I pay a lot of attention to accepting the condition as it is, and with continuous care and treatment, over time, we overcome it together. Despite my extensive experience, I am still challenged when I have an unusual and complicated diagnosis.”

Dr. Fanka Gilevska

Specialist ophthalmologist with areas of special interest: refractive surgery, diagnosis and treatment of keratoconus, diagnosis and treatment of diseases in people with diabetes, drug treatment of retinal diseases.

”My research work is also a challenge. It stems from the need to analyze and model work protocols, but also from my systematic approach to the patient. Research leads to results that are then used in everyday work and lead us forward.

Many diseases can be prevented before they begin to be treated. Each patient has their own ophthalmic story, with which they will come to my clinic. The road to healing is always different and we always go together. Educating patients, through conversations with them, can erase the stereotype that you only go to the doctor when you are sick. On the other hand, one should trust the doctor, that there will be no treatment or intervention at any cost. On the contrary, together with the patients we come to the ideal solution.”

Dr. Viktoria Fileva Fotevska

Specialist ophthalmologist with areas of special interest: pediatric diagnostics and surgery, treatment of strabismus in children and adults, refractive surgery.

”We are guardian angels of sight and being an ophthalmologist is really a huge challenge, but at the same time a pleasure. It is a profession that captivates and fills me positively every day. Especially because my patients are the youngest. The ophthalmological examination of the child is one of the most important examinations and is a necessary step for the proper development of vision. If the obstructions are not detected in time, the treatment results in the late stages are significantly worse.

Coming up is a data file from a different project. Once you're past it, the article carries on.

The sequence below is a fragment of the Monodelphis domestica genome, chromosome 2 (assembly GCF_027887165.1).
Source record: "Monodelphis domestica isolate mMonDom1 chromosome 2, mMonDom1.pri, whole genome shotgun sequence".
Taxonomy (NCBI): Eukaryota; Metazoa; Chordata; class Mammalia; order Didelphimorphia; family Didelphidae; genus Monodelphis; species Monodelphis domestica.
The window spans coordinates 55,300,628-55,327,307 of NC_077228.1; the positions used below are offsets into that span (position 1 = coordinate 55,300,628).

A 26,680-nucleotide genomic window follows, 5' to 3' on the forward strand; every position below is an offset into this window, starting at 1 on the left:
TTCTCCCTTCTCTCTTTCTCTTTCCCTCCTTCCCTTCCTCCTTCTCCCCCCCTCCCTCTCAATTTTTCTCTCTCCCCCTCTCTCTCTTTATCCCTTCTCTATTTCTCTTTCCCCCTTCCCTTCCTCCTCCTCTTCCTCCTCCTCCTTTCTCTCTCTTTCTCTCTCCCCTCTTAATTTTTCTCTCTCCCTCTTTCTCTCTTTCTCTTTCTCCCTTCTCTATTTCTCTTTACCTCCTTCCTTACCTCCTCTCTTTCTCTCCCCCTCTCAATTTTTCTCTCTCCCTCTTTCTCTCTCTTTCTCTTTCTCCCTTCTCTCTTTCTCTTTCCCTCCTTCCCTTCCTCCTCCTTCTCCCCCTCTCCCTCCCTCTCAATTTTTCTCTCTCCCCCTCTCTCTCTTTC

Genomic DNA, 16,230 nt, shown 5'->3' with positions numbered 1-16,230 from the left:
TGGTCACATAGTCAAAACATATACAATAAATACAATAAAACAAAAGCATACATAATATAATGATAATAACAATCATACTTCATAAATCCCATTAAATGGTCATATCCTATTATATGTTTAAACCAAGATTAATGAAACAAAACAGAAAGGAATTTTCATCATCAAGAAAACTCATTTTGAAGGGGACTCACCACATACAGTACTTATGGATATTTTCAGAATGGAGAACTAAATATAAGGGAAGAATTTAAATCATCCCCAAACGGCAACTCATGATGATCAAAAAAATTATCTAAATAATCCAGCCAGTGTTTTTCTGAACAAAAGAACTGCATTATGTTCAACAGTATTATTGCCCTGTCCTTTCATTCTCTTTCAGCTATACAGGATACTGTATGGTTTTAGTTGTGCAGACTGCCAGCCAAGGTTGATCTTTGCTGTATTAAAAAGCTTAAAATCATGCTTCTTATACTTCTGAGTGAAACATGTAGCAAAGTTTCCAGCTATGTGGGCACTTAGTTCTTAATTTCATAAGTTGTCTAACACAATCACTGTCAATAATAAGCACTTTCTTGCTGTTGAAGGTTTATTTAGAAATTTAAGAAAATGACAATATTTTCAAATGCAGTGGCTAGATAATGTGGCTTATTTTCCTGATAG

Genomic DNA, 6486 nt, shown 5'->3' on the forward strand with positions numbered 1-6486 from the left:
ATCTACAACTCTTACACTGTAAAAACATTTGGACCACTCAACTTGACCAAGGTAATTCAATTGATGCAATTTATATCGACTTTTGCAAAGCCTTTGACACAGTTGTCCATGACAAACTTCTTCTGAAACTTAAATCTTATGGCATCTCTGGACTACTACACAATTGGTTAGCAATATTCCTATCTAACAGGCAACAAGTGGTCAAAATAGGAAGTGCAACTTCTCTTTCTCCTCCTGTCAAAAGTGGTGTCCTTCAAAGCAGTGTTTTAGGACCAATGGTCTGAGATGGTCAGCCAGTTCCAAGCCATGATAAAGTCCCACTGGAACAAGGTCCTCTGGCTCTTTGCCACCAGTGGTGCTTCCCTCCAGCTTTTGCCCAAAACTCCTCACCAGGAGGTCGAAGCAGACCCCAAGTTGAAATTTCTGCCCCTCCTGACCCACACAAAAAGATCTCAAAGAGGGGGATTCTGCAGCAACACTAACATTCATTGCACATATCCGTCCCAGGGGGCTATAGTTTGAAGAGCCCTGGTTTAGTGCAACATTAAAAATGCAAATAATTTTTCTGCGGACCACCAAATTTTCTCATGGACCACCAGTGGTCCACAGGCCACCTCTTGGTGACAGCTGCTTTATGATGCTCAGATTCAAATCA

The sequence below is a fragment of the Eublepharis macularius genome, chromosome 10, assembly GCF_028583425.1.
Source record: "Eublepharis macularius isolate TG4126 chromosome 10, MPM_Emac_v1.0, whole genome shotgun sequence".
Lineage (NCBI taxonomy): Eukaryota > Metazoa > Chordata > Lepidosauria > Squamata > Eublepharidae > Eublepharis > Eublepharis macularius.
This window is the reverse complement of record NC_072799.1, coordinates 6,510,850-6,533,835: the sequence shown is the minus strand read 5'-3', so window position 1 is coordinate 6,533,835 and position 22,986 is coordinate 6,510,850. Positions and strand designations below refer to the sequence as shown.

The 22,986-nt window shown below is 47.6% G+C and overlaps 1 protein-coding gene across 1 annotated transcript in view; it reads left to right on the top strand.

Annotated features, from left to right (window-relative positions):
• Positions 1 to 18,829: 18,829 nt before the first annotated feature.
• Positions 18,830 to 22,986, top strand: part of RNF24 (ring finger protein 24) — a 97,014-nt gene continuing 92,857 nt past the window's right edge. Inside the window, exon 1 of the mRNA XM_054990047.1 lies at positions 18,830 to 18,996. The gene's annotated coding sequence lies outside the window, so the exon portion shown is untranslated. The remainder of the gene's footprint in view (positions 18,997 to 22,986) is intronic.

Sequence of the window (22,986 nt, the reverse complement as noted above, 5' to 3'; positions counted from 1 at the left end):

Personalized medicine means an individual approach and unique for each patient. The most important thing for children is to experience the examination as fun and education. The trust and security of the child for me is the most important condition for a successful examination and diagnosis. All the success stories of happy patients and their smiling faces are a huge motivation and strength for me.”

Dr. Aleksandra Gocheva – Jerchikj

Specialist ophthalmologist with areas of special interest: refractive surgery, diagnosis of eye diseases, diagnosis and treatment of conditions in people with diabetes.

”Patients come with eye problems and doubt whether a solution to their condition will be found. Some of them are facing their diagnosis for the first time. It is necessary to explain in detail their condition, what treatment is provided for it and what the consequences are if not treated.

The approach to patients depends on what emotions they have. The most important thing is to overcome the fear and solve the dilemmas they have. This can only be achieved through open conversation in which positive emotions prevail. Despite all the challenges in the work, from the choice of treatment, agreement on it and finally as the biggest challenge, the monitoring of the patient’s condition after treatment, because, although it is the end, it is a very important part of the final positive outcome for the patient. Only with complete treatment do we have completed treatment or intervention.”